Asking New Questions about the Mesoamerican Pre-Classic
Asking New Questions about the Mesoamerican Pre-Classic
Rosemary A. Joyce University of California, Berkeley
David C. Grove University of Illinois, Urbana-Champaign
More than for any later period, Mesoamerica’s Pre-Classic sites were characterized by unprecedented developments, including the development of monumental architecture and public art, whose creation was credited to Olmec people or Olmec influence. Also initially fueling concern with defining Olmec was the patchy nature of the archaeological record of the Pre-Classic. Few sites had been investigated in any detail, and those studies tended to focus on the more monumental features that first attracted attention.
The necessity to understand the changes that took place during the Pre-Classic and the paucity of good contextual data to address this task helped foster the creation of models that stressed common features at the expense of differences, and gave a singular active role in cultural evolution to the presumed originators of Olmec art. With an expansion of projects producing primary data about Pre- Classic life in many areas of Mesoamerica, the integrity of a pan-Mesoamerican Olmec culture and the significance of Olmec influence became points of considerable contention. Debate about the definition of Olmec art, style, and culture, and the role that any of these had in the general developments of the Pre-Classic, was amply reflected in the different points of view expressed by contributors to The Olmec and Their Neighbors (Benson 1981) and Regional Perspectives on the Olmec (Sharer and Grove 1989).
The papers included in these volumes incorporated data from extensive field projects in the Basin of Mexico, Morelos, Oaxaca, and Chiapas. These projects complemented Gulf Coast research centered initially on La Venta and Tres Zapotes and later on San Lorenzo. The results of these research projects provided a reasonable level of chronological control as well as contextual information for a variety of kinds of activities. They also fostered specialized analyses to address questions of exchange directly. Remaining disagreements about the nature and significance of the Olmec in Pre-Classic Mesoamerica aired in these volumes seem unlikely to be settled by more fieldwork or new analyses of existing data, as they reflect basic differences in the interpretation of the same evidence.
Our purpose in organizing the conference for which the papers in this volume were prepared was to go beyond the terms set by the existing Olmec debate and ask new questions about the Pre-Classic. We begin with the assumption that repeated behaviors should be recognizable in the now abundant and well-documented material remains from good contexts in Pre-Classic sites. We use the contextual data for repetitive behavior as evidence for exploring the meaning objects and places accrued through their use in social life. We argue that patterns in the archaeological record can be understood as material traces of (among other things) the marking of social boundaries, the development of distinct social identities, and the enactment of ceremony. This volume begins to explore the social mechanisms of the radical transformations underlying emerging social stratification that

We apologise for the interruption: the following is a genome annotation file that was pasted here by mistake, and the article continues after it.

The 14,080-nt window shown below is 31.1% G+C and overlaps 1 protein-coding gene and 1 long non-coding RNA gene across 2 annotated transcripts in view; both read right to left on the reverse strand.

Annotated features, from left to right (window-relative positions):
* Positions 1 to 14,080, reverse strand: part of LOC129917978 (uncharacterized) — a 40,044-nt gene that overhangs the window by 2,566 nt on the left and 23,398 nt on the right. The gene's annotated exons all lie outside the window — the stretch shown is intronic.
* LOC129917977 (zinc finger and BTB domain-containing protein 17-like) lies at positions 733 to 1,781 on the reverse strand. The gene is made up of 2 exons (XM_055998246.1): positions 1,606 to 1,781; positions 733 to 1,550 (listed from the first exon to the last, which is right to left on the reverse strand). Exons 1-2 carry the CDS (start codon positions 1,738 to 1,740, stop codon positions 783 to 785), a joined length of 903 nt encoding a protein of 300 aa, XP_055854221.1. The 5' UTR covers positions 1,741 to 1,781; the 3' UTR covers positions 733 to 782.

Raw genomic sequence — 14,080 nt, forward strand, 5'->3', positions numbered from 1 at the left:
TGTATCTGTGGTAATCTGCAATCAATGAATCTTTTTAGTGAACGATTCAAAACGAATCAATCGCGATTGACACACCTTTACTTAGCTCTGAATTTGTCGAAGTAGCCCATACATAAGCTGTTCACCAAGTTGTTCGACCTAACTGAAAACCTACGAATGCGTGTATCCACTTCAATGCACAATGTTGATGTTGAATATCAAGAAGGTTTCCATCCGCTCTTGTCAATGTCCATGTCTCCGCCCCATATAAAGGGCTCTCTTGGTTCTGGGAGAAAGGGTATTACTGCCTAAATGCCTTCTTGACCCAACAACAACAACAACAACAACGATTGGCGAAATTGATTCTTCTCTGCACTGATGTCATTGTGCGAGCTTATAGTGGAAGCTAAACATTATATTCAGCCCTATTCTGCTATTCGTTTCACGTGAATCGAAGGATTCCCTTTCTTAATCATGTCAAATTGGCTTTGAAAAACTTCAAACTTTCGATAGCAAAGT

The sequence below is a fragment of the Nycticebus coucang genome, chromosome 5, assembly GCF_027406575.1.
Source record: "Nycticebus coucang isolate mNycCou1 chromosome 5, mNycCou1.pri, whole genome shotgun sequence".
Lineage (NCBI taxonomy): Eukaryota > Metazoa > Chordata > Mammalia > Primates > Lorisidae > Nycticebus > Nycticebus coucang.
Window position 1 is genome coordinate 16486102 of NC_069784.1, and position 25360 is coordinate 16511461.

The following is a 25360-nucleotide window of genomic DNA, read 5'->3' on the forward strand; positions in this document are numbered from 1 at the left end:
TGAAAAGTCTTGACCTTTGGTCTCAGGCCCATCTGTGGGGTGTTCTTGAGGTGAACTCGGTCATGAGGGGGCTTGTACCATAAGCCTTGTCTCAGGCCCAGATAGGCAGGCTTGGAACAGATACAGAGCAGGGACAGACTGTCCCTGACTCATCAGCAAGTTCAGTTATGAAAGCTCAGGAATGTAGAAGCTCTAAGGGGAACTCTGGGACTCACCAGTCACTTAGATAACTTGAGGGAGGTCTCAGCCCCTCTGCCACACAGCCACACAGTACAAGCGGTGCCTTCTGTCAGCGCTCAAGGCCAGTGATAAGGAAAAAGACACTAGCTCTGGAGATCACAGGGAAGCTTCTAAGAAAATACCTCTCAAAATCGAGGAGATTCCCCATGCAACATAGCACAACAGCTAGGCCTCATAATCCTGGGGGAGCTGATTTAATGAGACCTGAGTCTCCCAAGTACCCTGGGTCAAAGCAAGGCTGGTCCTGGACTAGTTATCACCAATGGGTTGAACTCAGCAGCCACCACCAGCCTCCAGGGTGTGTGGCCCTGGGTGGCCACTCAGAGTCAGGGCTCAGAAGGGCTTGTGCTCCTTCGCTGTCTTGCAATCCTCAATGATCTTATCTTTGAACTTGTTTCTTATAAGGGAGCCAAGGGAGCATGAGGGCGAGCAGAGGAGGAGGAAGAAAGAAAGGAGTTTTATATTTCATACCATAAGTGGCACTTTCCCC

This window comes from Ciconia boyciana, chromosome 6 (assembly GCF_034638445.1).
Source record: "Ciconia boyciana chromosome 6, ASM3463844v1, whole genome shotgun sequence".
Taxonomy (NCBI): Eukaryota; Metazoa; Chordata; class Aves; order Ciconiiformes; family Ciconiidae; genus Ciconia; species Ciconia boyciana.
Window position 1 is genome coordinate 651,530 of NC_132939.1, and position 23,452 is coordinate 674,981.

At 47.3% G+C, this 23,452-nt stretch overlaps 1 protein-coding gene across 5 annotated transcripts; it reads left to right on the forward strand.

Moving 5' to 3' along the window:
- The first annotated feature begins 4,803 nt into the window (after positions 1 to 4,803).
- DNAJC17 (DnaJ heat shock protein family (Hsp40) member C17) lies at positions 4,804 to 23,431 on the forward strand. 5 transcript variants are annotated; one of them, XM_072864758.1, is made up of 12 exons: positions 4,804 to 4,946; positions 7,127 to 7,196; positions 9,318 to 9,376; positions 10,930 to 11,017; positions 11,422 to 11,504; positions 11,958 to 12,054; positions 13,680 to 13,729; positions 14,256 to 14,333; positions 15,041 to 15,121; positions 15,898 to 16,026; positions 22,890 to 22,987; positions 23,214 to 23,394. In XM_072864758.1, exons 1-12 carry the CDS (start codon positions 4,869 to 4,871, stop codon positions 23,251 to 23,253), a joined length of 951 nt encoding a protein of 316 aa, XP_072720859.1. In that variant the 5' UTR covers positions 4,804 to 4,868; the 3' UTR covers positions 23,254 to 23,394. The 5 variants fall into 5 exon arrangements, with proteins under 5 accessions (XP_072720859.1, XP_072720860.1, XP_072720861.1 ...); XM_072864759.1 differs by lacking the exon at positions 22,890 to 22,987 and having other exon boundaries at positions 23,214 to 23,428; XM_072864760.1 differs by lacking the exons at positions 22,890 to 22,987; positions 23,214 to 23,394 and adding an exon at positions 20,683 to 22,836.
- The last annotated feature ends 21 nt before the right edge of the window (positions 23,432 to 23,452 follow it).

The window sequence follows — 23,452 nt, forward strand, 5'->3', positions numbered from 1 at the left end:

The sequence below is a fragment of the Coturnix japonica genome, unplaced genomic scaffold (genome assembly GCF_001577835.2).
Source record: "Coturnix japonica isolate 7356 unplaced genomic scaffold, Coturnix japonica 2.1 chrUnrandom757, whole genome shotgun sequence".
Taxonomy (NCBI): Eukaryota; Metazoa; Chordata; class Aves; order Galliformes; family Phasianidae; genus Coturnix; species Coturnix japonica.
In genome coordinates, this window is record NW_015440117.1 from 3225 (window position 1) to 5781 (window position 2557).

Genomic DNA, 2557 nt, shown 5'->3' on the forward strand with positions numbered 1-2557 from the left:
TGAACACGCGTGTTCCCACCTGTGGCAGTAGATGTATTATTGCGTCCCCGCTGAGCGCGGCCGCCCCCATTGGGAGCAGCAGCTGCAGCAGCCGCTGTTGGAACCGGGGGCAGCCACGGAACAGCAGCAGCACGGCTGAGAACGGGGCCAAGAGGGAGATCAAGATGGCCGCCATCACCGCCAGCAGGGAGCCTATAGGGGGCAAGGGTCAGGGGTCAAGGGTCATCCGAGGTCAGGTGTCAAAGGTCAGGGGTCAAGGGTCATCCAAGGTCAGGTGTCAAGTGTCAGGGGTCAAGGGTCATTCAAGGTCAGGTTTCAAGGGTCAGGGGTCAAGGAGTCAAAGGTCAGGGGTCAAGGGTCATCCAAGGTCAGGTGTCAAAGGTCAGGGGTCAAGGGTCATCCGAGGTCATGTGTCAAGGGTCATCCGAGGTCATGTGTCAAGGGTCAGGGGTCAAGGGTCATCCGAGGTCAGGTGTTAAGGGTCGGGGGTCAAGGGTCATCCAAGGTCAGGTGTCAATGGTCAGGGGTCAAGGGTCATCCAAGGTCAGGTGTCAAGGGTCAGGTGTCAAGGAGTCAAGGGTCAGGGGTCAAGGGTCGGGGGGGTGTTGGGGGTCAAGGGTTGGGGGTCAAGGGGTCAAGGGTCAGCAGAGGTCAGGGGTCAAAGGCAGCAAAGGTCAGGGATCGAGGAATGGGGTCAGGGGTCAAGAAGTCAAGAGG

characterized the Mesoamerican Pre- Classic.
THE PRE-CLASSIC REVOLUTION
More than any period of time that followed, the Mesoamerican Pre-Classic witnessed the development of unprecedented features in site form, artifact inventory, and use of materials. Every later Mesoamerican society developed within a framework that was laid in the Pre-Classic. The material features that we see archaeologically as typical of Mesoamerica took their essential form during this period. By the end of the Pre-Classic, monumental architecture in the form of large pyramidal structures was a general feature of the Mesoamerican landscape. The centers visually marked by these monumental buildings were further distinguished by symbolic elaboration embodied in the ornamentation of architecture and in the creation of large-scale freestanding monuments that marked out spaces. Similar media were used to surround the centers with a symbolically rich landscape. Within the centers and hinterlands that thus took form, differences in the scale and elaboration of residences, in the forms and materials of craft products used in daily life and ceremony, and in the tasks carried out by different people formed the basis for defining social identities that continued to typify complex society throughout the remainder of Mesoamerica’s Pre-Hispanic history.